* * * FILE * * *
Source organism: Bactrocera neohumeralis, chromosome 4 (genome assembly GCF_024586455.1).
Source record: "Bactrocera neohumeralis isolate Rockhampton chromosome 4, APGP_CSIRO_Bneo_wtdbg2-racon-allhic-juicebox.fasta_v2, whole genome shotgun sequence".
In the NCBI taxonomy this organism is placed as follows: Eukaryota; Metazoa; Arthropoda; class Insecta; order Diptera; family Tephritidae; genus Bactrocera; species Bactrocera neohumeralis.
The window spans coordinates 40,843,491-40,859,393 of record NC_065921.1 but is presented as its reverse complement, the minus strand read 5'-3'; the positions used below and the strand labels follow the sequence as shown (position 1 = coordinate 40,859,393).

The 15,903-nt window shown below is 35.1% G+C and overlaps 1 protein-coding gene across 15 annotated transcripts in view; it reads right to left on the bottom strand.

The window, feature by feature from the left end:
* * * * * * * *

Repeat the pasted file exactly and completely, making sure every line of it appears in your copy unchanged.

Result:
Source organism: Bactrocera neohumeralis, chromosome 4 (genome assembly GCF_024586455.1).
Source record: "Bactrocera neohumeralis isolate Rockhampton chromosome 4, APGP_CSIRO_Bneo_wtdbg2-racon-allhic-juicebox.fasta_v2, whole genome shotgun sequence".
In the NCBI taxonomy this organism is placed as follows: Eukaryota; Metazoa; Arthropoda; class Insecta; order Diptera; family Tephritidae; genus Bactrocera; species Bactrocera neohumeralis.
The window spans coordinates 40,843,491-40,859,393 of record NC_065921.1 but is presented as its reverse complement, the minus strand read 5'-3'; the positions used below and the strand labels follow the sequence as shown (position 1 = coordinate 40,859,393).

The 15,903-nt window shown below is 35.1% G+C and overlaps 1 protein-coding gene across 15 annotated transcripts in view; it reads right to left on the bottom strand.

The window, feature by feature from the left end: